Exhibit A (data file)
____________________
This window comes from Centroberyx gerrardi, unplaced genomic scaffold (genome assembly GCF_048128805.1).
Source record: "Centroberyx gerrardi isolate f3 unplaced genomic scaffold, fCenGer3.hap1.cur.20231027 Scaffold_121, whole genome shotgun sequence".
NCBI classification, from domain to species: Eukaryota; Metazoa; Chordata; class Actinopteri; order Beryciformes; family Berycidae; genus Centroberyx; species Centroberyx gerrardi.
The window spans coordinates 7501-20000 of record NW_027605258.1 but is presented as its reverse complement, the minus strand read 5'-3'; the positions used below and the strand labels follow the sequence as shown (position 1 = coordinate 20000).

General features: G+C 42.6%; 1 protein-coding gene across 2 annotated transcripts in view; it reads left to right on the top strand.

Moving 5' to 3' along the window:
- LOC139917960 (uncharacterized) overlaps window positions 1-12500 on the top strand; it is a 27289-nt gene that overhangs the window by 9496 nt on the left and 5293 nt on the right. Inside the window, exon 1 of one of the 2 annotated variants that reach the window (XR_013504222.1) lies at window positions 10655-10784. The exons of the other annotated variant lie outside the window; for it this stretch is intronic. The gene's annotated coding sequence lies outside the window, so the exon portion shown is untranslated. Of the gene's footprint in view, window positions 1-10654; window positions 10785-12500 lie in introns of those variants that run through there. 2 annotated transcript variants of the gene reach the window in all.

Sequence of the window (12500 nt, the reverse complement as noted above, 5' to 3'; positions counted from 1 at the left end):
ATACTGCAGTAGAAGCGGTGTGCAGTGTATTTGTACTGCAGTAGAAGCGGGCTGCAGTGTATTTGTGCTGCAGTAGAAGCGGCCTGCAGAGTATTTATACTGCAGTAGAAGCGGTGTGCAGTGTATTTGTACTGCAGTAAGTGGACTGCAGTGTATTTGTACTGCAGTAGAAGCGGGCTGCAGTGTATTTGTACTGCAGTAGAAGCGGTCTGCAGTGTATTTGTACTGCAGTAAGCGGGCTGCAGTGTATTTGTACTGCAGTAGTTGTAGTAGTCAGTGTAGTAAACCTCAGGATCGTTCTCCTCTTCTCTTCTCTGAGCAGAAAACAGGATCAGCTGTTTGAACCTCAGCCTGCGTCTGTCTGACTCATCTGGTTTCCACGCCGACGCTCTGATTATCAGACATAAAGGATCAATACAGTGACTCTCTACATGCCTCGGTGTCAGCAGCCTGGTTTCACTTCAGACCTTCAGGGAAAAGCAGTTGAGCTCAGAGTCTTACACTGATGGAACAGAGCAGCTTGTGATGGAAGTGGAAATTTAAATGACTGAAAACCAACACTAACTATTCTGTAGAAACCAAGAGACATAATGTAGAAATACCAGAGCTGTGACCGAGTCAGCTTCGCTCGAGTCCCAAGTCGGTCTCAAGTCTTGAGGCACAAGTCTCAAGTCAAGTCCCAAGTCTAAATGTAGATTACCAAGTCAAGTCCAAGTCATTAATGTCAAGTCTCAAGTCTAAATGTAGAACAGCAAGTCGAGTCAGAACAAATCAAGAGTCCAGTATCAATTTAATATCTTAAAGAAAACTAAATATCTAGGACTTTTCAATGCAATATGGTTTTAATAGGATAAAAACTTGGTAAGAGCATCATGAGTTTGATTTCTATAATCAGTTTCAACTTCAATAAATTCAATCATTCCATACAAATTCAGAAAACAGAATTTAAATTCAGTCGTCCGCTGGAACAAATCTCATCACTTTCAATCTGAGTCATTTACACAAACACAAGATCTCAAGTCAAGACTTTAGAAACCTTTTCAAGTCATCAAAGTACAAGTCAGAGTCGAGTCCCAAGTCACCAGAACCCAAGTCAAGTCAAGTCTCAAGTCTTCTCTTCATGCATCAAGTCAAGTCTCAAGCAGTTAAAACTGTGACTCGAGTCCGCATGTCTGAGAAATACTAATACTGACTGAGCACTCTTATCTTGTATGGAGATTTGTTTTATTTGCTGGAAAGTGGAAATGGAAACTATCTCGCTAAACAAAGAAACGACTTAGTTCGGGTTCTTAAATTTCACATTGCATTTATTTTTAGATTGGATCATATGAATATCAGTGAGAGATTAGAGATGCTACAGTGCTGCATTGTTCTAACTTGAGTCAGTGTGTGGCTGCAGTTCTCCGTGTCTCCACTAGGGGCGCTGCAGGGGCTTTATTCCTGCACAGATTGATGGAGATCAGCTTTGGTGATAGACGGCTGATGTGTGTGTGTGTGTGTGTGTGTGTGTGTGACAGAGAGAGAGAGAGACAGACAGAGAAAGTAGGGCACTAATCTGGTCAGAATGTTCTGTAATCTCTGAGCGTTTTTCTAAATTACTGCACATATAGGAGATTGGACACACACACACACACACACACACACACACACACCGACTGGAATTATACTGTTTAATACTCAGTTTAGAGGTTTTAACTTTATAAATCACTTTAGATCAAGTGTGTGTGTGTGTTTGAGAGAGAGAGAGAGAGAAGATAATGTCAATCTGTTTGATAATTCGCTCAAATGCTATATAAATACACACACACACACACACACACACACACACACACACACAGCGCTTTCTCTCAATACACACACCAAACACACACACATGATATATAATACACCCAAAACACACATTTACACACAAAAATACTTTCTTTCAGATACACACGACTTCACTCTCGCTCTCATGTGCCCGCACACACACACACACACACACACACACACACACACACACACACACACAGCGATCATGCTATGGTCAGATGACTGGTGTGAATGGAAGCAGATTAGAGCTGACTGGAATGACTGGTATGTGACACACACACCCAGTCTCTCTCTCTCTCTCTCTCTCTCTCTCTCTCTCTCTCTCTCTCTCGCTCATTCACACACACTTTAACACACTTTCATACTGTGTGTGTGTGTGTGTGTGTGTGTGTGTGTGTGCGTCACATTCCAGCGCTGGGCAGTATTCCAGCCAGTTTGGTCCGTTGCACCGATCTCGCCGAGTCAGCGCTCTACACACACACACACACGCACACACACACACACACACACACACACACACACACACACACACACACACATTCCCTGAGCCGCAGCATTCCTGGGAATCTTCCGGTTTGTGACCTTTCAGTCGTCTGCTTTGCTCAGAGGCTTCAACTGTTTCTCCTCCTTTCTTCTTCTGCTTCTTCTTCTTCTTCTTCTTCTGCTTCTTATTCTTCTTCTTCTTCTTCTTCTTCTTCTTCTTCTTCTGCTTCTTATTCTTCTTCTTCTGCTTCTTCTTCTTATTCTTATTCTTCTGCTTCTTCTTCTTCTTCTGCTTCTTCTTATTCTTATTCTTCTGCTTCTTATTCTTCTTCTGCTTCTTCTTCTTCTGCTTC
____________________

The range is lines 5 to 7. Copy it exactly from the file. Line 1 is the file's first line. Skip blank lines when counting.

General features: G+C 42.6%; 1 protein-coding gene across 2 annotated transcripts in view; it reads left to right on the top strand.

Moving 5' to 3' along the window:
- LOC139917960 (uncharacterized) overlaps window positions 1-12500 on the top strand; it is a 27289-nt gene that overhangs the window by 9496 nt on the left and 5293 nt on the right. Inside the window, exon 1 of one of the 2 annotated variants that reach the window (XR_013504222.1) lies at window positions 10655-10784. The exons of the other annotated variant lie outside the window; for it this stretch is intronic. The gene's annotated coding sequence lies outside the window, so the exon portion shown is untranslated. Of the gene's footprint in view, window positions 1-10654; window positions 10785-12500 lie in introns of those variants that run through there. 2 annotated transcript variants of the gene reach the window in all.